Insomnia is a real problem for some people, and can be very distressing.  But it really is worth learning some simple mind-management techniques and only using medication as a short term last resort.  NLP coaching can help with you learn these techniques, and also help if you've already got a problem with drug dependence.  


This was the headline to an article about tranquiliser abuse among women on the front of the Metro one day this week.  It’s a fairly confusing and not very well written piece, but the gist of it is that, while 3.5% of women in Europe smoke cannabis (the world’s most popular drug), 4.2% abuse tranquilisers.  Dr Peter Swinyard, chairman of the Family Doctors Association apparently said, “Some women just need something to help them get through the day and deal with all the stresses of life such as looking after children and work, or lack of it – and sometimes doctors just dispense pills and sympathy.”

While I think that the Zombie Epidemic headline is very harsh – my experience in addiction services has certainly given me an awareness of how serious the problem of over-use and addiction to prescribed drugs actually is.  Many clients I have seen have been taking diazepam (valium) for decades. But many others, and certainly not only women, have become addicted to other drugs including anti-depressants, sleeping pills and pain killers.  Last year the Guardian reported a 43% increase in anti-depressant prescriptions over 4 years – up to 23 million – I find this figure absolutely staggering.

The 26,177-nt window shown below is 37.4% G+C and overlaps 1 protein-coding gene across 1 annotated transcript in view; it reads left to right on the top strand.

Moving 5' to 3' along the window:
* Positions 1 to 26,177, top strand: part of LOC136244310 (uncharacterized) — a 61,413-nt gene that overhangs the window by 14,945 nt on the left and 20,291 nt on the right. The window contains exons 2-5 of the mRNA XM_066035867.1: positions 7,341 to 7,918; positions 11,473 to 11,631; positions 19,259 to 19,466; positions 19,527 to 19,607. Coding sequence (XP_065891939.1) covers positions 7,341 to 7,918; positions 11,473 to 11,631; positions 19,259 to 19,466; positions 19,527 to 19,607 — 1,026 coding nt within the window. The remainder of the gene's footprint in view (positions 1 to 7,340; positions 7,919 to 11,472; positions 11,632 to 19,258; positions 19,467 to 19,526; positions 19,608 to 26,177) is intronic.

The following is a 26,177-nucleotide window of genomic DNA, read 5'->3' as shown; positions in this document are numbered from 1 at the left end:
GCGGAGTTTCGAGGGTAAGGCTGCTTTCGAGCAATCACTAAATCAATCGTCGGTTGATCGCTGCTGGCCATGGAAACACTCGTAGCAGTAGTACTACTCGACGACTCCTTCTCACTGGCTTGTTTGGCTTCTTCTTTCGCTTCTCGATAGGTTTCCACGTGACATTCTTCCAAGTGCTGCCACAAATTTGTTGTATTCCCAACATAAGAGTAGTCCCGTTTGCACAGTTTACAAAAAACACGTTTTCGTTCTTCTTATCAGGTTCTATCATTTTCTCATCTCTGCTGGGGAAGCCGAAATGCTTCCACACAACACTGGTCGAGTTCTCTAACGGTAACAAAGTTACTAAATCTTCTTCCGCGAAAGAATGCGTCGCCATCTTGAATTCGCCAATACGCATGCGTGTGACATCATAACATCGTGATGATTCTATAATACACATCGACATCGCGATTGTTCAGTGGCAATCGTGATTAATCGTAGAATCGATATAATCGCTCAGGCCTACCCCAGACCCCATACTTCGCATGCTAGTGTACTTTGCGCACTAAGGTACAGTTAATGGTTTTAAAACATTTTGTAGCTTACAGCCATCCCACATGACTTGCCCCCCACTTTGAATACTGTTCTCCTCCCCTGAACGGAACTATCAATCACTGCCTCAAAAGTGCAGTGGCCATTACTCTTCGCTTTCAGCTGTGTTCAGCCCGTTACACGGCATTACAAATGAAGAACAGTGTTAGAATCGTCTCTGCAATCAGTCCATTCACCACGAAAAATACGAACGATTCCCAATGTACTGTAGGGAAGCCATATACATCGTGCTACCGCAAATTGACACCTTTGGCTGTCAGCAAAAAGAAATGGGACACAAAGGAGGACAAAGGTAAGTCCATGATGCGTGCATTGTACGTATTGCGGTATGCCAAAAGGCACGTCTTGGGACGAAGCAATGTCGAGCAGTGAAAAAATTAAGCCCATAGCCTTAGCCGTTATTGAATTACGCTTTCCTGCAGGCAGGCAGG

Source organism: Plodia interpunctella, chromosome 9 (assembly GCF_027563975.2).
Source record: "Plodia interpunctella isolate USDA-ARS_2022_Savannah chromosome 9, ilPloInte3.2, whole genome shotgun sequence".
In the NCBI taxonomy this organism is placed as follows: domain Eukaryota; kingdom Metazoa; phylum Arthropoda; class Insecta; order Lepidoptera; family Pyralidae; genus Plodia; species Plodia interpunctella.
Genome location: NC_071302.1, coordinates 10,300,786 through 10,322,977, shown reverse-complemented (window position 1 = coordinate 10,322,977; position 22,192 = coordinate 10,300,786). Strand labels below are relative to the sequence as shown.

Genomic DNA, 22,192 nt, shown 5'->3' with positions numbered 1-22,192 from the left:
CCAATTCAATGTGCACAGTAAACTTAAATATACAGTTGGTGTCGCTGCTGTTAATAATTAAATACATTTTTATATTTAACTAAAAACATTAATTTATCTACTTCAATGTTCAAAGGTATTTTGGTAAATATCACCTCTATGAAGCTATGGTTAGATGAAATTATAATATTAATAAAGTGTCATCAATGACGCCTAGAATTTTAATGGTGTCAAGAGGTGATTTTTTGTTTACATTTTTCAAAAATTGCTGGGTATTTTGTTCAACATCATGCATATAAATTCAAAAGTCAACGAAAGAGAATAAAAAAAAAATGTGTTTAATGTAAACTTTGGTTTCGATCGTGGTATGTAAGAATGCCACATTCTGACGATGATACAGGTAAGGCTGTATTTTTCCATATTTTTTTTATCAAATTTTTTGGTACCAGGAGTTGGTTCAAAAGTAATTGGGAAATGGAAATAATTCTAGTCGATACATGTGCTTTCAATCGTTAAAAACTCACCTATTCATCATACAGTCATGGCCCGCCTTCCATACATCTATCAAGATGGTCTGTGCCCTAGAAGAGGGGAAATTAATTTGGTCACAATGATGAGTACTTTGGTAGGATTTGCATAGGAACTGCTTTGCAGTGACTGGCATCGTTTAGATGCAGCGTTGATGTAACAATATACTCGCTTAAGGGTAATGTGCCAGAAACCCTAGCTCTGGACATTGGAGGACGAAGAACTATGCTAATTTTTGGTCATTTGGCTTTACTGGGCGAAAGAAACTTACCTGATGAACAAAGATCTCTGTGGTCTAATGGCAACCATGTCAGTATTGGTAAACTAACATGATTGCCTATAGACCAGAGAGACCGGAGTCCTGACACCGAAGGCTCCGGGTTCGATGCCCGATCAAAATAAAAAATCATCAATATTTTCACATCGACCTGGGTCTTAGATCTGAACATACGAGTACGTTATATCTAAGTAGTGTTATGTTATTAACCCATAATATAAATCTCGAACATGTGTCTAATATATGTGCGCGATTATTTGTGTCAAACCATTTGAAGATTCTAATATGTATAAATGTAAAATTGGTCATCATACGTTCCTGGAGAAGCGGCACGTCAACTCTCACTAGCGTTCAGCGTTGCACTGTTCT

Is there an alternative?
Why is it that women in particular apparently “need something to help them get through the day”? What sort of society is it where so many people are apparently ‘depressed’ to the point of needing medication – despite Government pledges to increase the amount of money going into ‘talking therapies’? 

I know that, certainly in Surrey, the wait for these talking therapies via the NHS can be 8+ months – if you’re feeling seriously depressed or are not coping that could be way too long – hence, I suspect why doctors tend to prescribe 

anti-depressants which, while they may help in the short term, may also end up causing more problems of dependence and overuse.   

I believe that, for many of these people who are struggling with low mood and feeling unable to cope, some simple advice on sorting out their values and looking at what really matters to them, managing stress and work/life balance, working on their thought patterns, building self-esteem etc could change their outlook dramatically and eliminate their need for drugs or long term ‘therapies’.   

NLP coaching can be remarkably successful in these situations – so if you’re feeling depressed or are struggling to cope, think about giving this a try first before you embark on any potentially addictive drug treatment.  And if you are already having trouble stopping some prescribed medication, check out our Alcohol page which also covers drugs – we can probably help you.